I have a War and Jar project in my Eclipse-based JSF project. I have decided to use annotations to declare my FacesConverter, (among a myriad other things), rather than declare it using my faces-config.xml.

public class PasswordFieldStringConverter implements Converter {

 public Object getAsObject(FacesContext arg0, UIComponent arg1, String arg2) throws ConverterException {
  try {
   return arg2.getBytes("UTF-16BE");
  catch(UnsupportedEncodingException uee) {


 public String getAsString(FacesContext arg0, UIComponent arg1, Object arg2) throws ConverterException {
  try {
   return new String((byte[]) arg2, "UTF-16BE");
  catch(UnsupportedEncodingException uee) {



And then I use passwordFieldStringConverter directly in my .xhtml:

<?xml version="1.0" encoding="UTF-8" ?>
<html xmlns="http://www.w3.org/1999/xhtml"
      <f:loadBundle basename="landingPage.bundle" var="bundle" /> 

   <ui:decorate template="/WEB-INF/jsf_helpers/htmlShell.xhtml">
    <ui:param name="PageTitleParam" value="#{bundle.pageTitle}" />

      <h:dataTable var="rowVar" value="#{userListContainer.users}">
       <f:facet name="header"><h:outputText value="Users you are currently managing:" /></f:facet>
        <f:facet name="header">
         <h:outputText value="Screen Name" />
        <h:outputText value="#{rowVar.screenName}" />
        <f:facet name="header">
         <h:outputText value="Password" />
        <h:outputText value="#{rowVar.password}">
         <f:converter converterId="passwordFieldStringConverter" />

JSF is supposed to scan the jars in my War at deployment-time and detect which classes have annotations on them (and auto-configure the application accordingly). My problem is that JSF is apparently not detecting the classes I have which sport annotations.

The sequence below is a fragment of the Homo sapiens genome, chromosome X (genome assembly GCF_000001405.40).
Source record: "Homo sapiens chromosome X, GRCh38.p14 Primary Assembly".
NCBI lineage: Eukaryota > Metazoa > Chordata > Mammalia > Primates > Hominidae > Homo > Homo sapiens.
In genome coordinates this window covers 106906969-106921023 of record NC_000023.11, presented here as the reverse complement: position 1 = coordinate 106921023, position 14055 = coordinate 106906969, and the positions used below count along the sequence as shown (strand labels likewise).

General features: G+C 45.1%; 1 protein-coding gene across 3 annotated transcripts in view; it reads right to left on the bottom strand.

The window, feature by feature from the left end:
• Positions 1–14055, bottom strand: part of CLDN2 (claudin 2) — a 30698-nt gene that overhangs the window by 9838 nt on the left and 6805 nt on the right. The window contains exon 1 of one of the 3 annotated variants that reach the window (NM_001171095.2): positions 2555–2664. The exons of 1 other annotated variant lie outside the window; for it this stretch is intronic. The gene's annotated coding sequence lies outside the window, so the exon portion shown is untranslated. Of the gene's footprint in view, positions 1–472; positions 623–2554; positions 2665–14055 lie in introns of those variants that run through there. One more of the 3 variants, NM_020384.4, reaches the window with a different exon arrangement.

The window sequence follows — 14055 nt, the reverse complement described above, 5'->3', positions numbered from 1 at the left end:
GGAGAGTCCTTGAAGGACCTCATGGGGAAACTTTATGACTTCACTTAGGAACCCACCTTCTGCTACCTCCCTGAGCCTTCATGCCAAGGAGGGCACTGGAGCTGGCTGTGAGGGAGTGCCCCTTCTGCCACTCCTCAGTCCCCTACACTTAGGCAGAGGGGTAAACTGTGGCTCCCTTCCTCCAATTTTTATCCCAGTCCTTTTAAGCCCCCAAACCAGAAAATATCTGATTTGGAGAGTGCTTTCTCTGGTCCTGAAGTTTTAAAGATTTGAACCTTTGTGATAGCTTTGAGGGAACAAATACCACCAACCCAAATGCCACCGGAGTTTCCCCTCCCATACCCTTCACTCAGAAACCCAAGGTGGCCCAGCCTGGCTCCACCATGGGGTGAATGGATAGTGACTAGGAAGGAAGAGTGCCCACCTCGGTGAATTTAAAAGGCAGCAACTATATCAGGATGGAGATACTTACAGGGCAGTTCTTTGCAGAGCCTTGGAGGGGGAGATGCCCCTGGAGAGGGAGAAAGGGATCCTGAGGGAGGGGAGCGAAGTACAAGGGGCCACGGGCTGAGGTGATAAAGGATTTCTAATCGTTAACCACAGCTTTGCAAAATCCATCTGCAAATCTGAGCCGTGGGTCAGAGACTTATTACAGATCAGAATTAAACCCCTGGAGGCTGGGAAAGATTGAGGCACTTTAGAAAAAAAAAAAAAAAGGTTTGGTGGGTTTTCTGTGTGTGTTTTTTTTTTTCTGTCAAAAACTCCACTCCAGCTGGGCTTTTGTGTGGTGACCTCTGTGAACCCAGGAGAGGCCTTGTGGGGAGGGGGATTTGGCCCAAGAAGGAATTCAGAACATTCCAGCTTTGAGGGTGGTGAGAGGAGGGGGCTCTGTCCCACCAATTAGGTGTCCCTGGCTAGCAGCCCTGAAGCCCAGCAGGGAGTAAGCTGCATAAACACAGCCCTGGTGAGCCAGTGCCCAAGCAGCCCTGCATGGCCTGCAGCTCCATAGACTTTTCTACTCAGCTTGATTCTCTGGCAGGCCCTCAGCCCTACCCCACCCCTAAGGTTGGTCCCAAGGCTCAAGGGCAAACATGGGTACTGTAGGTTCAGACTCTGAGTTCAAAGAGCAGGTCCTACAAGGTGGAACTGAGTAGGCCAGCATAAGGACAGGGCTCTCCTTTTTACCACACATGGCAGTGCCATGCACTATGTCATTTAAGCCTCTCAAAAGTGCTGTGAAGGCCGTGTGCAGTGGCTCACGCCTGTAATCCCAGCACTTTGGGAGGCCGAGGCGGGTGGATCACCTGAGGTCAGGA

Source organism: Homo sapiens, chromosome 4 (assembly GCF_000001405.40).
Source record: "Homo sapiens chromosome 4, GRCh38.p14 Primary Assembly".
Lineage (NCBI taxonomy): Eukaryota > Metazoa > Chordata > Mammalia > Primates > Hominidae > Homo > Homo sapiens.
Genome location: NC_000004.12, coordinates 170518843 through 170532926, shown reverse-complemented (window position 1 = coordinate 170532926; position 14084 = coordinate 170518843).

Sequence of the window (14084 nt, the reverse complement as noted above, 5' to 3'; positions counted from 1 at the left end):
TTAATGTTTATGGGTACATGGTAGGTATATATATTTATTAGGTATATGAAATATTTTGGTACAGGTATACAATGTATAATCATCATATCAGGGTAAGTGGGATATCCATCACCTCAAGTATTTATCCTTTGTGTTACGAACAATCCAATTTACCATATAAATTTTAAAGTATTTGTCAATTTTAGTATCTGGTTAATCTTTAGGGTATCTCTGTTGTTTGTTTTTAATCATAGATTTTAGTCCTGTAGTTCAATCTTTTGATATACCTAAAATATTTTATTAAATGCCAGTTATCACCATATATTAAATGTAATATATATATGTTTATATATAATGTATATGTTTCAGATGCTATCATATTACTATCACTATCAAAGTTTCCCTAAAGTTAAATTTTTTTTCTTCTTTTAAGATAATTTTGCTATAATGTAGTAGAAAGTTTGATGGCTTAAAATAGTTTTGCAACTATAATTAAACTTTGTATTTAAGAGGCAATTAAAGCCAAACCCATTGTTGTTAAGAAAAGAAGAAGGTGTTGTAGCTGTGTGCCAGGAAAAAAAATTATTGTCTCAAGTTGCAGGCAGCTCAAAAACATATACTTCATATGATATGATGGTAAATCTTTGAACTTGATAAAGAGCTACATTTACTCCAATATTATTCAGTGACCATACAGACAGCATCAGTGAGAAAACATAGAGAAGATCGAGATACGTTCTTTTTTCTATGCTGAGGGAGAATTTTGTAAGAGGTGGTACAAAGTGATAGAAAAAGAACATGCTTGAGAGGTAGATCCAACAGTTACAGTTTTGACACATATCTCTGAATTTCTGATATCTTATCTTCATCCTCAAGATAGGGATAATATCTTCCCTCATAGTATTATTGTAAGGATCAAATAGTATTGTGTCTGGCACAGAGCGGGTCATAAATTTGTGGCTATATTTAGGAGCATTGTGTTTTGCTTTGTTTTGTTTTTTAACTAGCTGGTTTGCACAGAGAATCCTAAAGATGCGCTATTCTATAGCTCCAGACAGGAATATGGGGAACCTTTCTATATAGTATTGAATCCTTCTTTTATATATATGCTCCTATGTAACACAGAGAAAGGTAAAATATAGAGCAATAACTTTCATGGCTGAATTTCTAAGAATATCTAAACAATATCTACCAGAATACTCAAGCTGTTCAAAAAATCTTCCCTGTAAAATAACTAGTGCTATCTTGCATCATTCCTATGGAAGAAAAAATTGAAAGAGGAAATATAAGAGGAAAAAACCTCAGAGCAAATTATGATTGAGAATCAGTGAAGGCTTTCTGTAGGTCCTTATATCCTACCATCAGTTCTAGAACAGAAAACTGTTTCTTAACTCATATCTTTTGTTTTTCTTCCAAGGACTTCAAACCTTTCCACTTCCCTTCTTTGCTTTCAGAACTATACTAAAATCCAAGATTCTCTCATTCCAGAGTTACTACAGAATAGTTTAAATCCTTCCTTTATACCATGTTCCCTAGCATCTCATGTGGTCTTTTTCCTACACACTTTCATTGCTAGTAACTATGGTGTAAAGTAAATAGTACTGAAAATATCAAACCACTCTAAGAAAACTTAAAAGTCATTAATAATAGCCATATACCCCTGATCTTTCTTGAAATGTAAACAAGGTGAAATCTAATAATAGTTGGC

The War project has all of my .xhtml files as well as the project's faces-config.xml, my Jar project has all of my faces related Java code (action beans, managed beans, custom converters, etc.)


Yes, I'm immediately answering my own question because I already spent a week banging my head on the table and I only figured out my problem after debugging through the JSF 2.0 RI (Mojarra) to see what it was doing.

Basically, the annotation scanner only consults the WAR's /WEB-INF/classes .class files for annotations (assuming you have a faces-config.xml in /WEB-INF). If you keep your code in separate Jar files and want your .class files you have in /WEB-INF/lib .jar files to be scanned for annotations, you must have a faces-config.xml in that Jar's META-INF folder. The faces-config.xml you plop into your jar can be empty, it just needs to be there or else the annotation scanner will passover your jar like it was leftover meatloaf.

Empty faces-config.xml:

<?xml version="1.0" encoding="UTF-8"?>
<faces-config xmlns="http://java.sun.com/xml/ns/javaee" 
              xsi:schemaLocation="http://java.sun.com/xml/ns/javaee /WEB-INF/schema/web-facesconfig_2_0.xsd" 
              version="2.0" metadata-complete="false">
    <!-- This file must be present with our jar, even if it is empty.  Otherwise, our Java annotations won't get scanned! -->